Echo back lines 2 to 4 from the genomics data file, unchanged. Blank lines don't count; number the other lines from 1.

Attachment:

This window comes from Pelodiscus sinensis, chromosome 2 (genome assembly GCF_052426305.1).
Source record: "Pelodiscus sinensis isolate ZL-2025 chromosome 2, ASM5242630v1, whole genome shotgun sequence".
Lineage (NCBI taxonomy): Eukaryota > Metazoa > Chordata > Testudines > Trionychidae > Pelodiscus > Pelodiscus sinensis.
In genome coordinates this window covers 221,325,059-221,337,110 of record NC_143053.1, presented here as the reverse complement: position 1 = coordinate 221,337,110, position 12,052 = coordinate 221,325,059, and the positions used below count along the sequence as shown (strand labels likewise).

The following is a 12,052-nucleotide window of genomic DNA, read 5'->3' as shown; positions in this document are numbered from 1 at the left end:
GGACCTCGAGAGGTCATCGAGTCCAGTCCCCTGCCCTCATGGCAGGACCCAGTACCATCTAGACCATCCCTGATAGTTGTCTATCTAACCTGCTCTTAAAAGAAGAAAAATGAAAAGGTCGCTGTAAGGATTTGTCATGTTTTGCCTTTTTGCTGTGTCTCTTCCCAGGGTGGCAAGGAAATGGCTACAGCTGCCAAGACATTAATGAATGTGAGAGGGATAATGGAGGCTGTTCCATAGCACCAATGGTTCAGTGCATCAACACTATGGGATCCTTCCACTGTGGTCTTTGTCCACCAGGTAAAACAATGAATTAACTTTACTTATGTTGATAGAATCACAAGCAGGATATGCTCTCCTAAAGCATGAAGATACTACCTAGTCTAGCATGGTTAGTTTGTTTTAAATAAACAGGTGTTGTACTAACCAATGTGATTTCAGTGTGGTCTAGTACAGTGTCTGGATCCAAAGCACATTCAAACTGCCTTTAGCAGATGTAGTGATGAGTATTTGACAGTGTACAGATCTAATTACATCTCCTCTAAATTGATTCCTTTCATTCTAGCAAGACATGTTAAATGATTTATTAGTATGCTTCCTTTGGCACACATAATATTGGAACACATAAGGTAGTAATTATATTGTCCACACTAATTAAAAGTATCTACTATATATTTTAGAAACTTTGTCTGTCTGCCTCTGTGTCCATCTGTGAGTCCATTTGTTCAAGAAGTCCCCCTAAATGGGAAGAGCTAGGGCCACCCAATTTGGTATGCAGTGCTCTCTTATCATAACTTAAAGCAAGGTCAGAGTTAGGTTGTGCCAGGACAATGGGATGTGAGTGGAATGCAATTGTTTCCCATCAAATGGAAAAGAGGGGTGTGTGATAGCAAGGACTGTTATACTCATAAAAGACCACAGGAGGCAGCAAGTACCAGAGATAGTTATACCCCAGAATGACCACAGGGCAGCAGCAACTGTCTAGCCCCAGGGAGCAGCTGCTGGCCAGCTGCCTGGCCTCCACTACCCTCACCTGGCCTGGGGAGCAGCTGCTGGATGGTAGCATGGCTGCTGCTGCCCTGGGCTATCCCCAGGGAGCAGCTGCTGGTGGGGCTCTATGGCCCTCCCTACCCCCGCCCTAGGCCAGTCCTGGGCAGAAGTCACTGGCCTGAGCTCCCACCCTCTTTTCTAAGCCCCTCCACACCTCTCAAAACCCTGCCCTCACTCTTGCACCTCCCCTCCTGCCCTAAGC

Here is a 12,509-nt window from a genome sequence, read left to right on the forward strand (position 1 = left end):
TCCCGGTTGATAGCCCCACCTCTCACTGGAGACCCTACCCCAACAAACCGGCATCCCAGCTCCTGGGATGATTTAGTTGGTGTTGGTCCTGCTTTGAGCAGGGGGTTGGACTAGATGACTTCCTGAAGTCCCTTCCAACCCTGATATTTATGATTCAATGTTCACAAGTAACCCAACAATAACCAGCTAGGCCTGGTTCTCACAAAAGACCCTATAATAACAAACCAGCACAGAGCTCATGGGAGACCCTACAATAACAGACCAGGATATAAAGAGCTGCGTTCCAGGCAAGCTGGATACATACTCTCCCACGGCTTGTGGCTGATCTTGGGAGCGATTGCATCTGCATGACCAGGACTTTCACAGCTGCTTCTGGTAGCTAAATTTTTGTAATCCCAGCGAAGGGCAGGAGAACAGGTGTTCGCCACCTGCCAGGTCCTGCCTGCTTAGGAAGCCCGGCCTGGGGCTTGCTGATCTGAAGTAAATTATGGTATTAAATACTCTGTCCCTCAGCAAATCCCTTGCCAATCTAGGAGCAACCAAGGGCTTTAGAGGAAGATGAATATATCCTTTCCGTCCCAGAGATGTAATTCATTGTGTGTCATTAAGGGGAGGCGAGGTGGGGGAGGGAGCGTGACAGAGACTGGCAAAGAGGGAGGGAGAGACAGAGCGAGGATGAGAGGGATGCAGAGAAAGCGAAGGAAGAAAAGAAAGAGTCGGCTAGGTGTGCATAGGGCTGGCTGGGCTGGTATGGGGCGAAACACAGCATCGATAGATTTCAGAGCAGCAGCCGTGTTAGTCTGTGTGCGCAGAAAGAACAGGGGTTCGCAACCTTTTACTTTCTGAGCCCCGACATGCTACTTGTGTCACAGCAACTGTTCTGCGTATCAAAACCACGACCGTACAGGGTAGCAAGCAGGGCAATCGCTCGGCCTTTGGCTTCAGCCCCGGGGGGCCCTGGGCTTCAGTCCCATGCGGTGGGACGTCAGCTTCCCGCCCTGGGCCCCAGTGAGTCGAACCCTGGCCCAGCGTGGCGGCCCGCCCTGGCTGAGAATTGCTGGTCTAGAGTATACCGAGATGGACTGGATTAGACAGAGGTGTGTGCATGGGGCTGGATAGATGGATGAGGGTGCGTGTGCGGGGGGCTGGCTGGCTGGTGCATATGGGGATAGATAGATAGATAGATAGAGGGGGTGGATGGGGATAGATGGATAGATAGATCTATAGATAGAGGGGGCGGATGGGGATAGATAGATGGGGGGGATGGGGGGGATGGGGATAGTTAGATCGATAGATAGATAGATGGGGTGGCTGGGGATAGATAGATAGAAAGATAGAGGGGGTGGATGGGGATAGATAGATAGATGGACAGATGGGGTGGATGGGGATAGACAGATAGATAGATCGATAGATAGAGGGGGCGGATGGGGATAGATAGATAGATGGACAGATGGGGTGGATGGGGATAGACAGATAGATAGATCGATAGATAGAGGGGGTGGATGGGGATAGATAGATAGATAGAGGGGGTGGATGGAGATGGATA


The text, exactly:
Source record: "Pelodiscus sinensis isolate ZL-2025 chromosome 2, ASM5242630v1, whole genome shotgun sequence".
Lineage (NCBI taxonomy): Eukaryota > Metazoa > Chordata > Testudines > Trionychidae > Pelodiscus > Pelodiscus sinensis.
In genome coordinates this window covers 221,325,059-221,337,110 of record NC_143053.1, presented here as the reverse complement: position 1 = coordinate 221,337,110, position 12,052 = coordinate 221,325,059, and the positions used below count along the sequence as shown (strand labels likewise).